While the statute does not define the term “serious injury”, the statutory language is instructive.  Its key provision is “serious injury (including traumatic brain injury, psychological trauma, or other mental disorder).”[15]  The dictionary definition of “injury” encompasses any kind of suffering, which would include diseases.  See Webster's third new international dictionary 1164 (3d ed. 1976) (defining “injury” to mean “hurt, damage, or loss sustained.”); random house unabridged dictionary 983 (2d ed. 1993) (defining “injury” as “a particular form or instance of harm.”); Merriam Webster collegiate dictionary (10th ed. 1996) (defining “injury” as “hurt, damage, or loss sustained.”).   Moreover, the use of the word “including” in Section 1720G(a)(2)(B) is not to be construed narrowly, as providing an all inclusive list of qualifying disabilities, but rather sets forth examples of the types of disabling conditions that would constitute a “serious injury” under the statute.  See Federal Land Bank of St. Paul v.  Bismarck Lumber  Co., 314 U. S. 95, 100 (1941) (“the term ‘including’ is not one of all-embracing definition, but connotes simply an illustrative application of the general principle.”).  By including “other mental disorder” in addition to those caused by “psychological trauma,” the statute strongly suggests an intention to include not only disabling conditions caused by external trauma, but also conditions that may have been caused by an illness or disease process.[16]  While it seems clear that the phrase “serious injury” cannot be read to mean only “traumatic injury,” the inquiry does not end there.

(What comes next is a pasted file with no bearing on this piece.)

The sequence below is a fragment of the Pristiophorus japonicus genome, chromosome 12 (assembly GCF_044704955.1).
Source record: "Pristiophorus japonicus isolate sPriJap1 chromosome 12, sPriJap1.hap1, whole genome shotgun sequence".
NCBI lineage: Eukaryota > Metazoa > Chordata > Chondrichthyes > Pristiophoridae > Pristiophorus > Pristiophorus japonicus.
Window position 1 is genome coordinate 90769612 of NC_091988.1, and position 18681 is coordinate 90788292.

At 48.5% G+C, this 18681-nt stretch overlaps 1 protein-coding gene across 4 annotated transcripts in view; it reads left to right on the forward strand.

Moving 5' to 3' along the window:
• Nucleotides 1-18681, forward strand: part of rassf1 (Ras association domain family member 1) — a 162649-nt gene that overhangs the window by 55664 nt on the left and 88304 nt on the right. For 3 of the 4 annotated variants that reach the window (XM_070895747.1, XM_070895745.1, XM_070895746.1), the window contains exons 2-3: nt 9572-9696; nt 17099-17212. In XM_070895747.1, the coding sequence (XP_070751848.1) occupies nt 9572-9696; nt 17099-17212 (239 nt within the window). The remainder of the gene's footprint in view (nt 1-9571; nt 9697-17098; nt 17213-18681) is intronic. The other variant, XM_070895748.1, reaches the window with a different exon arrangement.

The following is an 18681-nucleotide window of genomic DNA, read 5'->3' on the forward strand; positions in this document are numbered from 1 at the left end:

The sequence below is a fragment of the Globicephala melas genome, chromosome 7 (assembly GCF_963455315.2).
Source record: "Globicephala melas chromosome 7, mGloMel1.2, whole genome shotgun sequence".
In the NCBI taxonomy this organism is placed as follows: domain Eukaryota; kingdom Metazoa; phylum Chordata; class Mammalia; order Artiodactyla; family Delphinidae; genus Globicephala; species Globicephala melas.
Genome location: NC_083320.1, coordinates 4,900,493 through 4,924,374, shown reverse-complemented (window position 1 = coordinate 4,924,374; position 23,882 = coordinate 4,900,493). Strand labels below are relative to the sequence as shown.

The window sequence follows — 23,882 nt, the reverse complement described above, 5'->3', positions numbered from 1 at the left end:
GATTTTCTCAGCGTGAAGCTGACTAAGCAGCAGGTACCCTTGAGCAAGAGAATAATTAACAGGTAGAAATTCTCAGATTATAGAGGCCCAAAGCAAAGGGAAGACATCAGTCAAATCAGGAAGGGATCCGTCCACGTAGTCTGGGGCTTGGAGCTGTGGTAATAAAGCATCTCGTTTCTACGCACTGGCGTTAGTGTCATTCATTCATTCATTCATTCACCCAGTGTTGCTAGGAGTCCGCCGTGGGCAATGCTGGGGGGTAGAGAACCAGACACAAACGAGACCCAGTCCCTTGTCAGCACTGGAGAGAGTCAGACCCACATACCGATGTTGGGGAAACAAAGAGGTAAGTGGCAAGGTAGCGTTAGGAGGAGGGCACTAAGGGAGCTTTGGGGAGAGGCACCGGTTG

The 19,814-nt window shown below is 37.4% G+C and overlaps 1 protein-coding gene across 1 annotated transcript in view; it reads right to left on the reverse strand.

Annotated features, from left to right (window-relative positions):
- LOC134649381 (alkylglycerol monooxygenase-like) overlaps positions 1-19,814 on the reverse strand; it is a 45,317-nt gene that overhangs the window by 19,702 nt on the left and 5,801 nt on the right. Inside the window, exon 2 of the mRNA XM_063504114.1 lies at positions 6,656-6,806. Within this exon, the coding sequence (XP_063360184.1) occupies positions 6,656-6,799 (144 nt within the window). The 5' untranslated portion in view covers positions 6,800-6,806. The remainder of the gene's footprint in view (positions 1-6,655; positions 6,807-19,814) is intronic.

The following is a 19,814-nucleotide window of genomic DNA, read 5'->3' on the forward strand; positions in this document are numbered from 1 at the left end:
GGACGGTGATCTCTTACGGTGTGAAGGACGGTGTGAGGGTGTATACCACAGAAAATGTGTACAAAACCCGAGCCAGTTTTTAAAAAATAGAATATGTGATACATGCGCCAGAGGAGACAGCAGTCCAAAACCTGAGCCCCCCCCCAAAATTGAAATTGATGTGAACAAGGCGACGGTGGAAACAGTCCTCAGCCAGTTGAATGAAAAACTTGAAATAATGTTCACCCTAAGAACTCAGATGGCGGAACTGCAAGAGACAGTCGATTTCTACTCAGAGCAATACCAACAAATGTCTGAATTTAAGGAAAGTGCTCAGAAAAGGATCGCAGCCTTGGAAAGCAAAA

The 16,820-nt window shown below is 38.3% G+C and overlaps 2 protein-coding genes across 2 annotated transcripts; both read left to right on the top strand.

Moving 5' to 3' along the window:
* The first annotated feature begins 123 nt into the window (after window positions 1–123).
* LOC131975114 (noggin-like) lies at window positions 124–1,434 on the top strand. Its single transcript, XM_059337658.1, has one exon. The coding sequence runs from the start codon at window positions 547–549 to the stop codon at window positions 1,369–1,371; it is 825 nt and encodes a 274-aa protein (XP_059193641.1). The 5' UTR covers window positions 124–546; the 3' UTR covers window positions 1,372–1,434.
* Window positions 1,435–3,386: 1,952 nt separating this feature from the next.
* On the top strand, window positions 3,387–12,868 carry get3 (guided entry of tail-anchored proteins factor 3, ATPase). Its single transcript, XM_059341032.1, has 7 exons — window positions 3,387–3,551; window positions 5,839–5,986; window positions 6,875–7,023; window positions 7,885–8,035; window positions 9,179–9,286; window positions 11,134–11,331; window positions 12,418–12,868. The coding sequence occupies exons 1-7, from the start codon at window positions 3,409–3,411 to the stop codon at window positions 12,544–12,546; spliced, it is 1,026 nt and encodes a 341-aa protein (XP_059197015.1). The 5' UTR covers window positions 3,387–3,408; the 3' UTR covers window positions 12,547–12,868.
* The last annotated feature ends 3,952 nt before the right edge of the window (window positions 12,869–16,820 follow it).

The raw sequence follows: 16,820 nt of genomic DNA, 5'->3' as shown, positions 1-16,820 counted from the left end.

While the statute itself does not provide a more concrete definition of the phrase “seriously injured,” that term has been widely used by the Department of Defense (DoD) and Department of Veterans Affairs (VA) in relation to benefits, care and services provided to service members and veterans of Operation Enduring Freedom (OEF) and Operation Iraqi Freedom (OIF).  DoD classifies casualties for reporting purposes into one of the following seven casualty statuses: Deceased, DUSTWUN (a temporary status), Missing, Very Seriously Ill or Injured (VSI), Seriously Ill or Injured (SI), Incapacitating Illness or Injury (III), and Not Seriously Injured (NSI).[17]  This DoD classification system is used by both DoD and VA to provide and coordinate care to service members of OEF and OIF.  For example, DoD uses these classifications to determine eligibility for a service members’ next of kin (NOK) to receive travel at government expense to aid the service member’s recovery through presence at their hospital bedside.[18]  Both VA and DoD use this classification to qualify a service member for the assignment of a Federal Recovery Care Coordinator, the individuals tasked with ensuring seamless transition from DoD to VA care.[19]  As a further example, VA uses this classification to assign case managers to veterans of OEF and OIF in order to ensure that their care is well coordinated.[20]